The Shape of Guaranteed Income

Jonathan Morduch and Sidhya Balakrishnan
The Hill, September 27, 2020.

Even when the economy was humming, before COVID-19 hit, having a steady job didn't guarantee escape from money troubles. At the end of 2019, 16 percent of Americans surveyed by the Federal Reserve reported that they wouldn't be able to cover their bills that month. Another 12 percent were living so close to the financial edge that they couldn't pay their bills if hit by a $400 emergency expense. 

The hardships documented by the Federal Reserve were greatest for Black and Hispanic Americans. Over one-third of Black Americans with a high school degree or less reported not paying their bills fully — nearly double the national average. Low-wage jobs are disproportionately done by women of color, who are consequently far more likely to lack sick leave and healthcare benefits. Such broad and persistent insecurity demands long-term structural solutions.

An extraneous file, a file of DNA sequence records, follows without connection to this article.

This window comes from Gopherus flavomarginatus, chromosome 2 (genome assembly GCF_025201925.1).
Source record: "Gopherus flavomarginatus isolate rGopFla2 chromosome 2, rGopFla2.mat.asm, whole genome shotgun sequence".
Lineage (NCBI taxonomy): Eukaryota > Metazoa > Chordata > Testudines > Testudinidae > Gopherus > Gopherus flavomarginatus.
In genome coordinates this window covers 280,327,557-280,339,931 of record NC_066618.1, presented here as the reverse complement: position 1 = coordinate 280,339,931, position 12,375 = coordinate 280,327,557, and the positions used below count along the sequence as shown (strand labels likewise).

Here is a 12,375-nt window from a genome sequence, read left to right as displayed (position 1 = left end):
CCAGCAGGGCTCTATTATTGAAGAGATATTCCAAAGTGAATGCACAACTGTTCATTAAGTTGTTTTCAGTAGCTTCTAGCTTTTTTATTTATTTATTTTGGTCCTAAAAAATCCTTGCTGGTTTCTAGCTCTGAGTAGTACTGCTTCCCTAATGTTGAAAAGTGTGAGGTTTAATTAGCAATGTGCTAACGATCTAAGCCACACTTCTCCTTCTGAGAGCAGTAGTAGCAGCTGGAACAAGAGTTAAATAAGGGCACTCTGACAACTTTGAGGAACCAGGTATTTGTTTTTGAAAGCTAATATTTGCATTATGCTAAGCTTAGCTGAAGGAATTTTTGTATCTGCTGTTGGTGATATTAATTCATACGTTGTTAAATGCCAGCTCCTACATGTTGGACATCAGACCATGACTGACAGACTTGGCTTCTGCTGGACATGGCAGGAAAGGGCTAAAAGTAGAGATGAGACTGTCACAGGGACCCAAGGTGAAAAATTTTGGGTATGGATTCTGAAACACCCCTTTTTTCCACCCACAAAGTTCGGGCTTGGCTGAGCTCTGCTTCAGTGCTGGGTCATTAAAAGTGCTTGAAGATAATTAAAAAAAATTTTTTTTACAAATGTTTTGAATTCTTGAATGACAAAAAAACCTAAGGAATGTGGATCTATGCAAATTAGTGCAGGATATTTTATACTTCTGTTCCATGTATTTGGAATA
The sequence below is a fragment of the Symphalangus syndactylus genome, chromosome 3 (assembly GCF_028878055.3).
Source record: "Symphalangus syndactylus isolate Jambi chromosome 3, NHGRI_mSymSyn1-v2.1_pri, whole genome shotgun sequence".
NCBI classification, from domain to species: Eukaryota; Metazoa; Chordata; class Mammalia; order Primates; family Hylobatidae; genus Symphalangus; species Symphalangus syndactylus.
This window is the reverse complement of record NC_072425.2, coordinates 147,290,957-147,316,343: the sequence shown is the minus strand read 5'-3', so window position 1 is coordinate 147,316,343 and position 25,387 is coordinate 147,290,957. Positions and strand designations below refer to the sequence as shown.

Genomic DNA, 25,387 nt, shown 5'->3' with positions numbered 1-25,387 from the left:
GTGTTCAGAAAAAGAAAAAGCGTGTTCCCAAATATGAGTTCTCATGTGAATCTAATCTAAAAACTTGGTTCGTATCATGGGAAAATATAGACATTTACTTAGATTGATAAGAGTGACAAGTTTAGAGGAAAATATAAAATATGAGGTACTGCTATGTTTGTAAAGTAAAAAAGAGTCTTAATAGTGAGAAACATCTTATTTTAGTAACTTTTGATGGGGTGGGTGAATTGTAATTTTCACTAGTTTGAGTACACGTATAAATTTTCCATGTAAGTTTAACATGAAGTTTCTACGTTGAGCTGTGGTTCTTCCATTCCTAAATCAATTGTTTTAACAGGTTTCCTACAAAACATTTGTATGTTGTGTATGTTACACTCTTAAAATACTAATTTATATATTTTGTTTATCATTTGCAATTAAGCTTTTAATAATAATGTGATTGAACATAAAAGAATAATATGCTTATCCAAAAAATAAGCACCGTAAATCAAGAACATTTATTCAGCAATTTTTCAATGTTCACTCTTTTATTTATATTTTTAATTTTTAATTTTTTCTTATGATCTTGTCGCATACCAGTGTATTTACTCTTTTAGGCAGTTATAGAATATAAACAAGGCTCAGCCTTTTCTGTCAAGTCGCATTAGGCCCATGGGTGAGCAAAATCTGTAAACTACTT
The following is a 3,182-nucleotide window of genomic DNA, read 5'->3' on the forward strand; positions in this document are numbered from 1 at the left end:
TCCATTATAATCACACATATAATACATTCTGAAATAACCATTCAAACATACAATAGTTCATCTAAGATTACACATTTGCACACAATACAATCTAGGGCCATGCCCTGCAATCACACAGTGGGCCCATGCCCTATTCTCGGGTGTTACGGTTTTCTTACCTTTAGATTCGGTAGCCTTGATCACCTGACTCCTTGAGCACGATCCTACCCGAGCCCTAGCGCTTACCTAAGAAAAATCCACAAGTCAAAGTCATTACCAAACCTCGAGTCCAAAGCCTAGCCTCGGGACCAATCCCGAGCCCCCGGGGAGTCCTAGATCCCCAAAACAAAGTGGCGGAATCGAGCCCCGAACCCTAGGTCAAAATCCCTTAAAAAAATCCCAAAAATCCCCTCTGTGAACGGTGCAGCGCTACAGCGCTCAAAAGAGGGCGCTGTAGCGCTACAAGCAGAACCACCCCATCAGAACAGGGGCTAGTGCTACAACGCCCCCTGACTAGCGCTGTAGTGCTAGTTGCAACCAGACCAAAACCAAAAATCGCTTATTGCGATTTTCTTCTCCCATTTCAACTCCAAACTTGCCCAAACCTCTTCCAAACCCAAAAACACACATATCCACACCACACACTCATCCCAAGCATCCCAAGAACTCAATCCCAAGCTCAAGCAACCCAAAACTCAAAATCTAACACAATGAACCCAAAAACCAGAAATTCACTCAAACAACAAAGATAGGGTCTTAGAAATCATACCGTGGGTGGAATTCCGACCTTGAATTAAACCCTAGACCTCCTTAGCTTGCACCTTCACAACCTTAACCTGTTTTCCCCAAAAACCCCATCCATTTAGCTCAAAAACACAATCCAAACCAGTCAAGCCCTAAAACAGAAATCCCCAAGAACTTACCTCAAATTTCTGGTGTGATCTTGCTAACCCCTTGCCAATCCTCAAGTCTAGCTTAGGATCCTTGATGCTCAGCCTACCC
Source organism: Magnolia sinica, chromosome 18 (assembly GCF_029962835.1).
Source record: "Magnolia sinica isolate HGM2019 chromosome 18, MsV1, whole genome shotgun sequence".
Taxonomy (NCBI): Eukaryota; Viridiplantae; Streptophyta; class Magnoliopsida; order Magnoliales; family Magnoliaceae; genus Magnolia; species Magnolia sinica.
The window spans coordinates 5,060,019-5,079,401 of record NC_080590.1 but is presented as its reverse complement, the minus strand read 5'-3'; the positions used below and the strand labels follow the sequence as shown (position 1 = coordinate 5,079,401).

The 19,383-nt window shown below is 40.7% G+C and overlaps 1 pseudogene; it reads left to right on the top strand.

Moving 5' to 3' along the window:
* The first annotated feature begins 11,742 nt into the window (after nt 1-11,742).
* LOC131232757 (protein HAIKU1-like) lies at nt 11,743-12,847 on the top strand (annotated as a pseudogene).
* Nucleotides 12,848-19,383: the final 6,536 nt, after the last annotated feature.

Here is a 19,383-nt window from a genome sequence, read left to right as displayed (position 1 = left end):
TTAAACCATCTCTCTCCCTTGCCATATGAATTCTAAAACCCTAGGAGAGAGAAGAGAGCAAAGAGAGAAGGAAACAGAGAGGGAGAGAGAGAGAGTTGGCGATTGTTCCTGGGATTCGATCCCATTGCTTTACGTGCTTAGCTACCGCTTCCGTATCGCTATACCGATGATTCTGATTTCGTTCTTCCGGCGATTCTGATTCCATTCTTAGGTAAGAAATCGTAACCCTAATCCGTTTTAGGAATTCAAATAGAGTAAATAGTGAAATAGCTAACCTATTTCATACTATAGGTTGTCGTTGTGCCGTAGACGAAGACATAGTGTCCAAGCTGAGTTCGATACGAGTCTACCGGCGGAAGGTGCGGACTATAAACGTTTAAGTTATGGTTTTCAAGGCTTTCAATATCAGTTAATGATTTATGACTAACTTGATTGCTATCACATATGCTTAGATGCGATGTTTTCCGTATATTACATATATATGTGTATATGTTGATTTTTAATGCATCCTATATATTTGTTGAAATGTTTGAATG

But there are also immediate steps that we can take to address these inequalities. In June, a coalition of fifteen mayors — from cities including Seattle, Atlanta, Los Angeles, and Newark — came together and identified one key policy priority to address their constituents' most urgent needs: a guaranteed minimum income.

But what form should this guaranteed income take? It's not as obvious as it might seem. Andrew Yang promised Americans $1000 a month if elected. But why $1000? And why every month? 

Wagner Faculty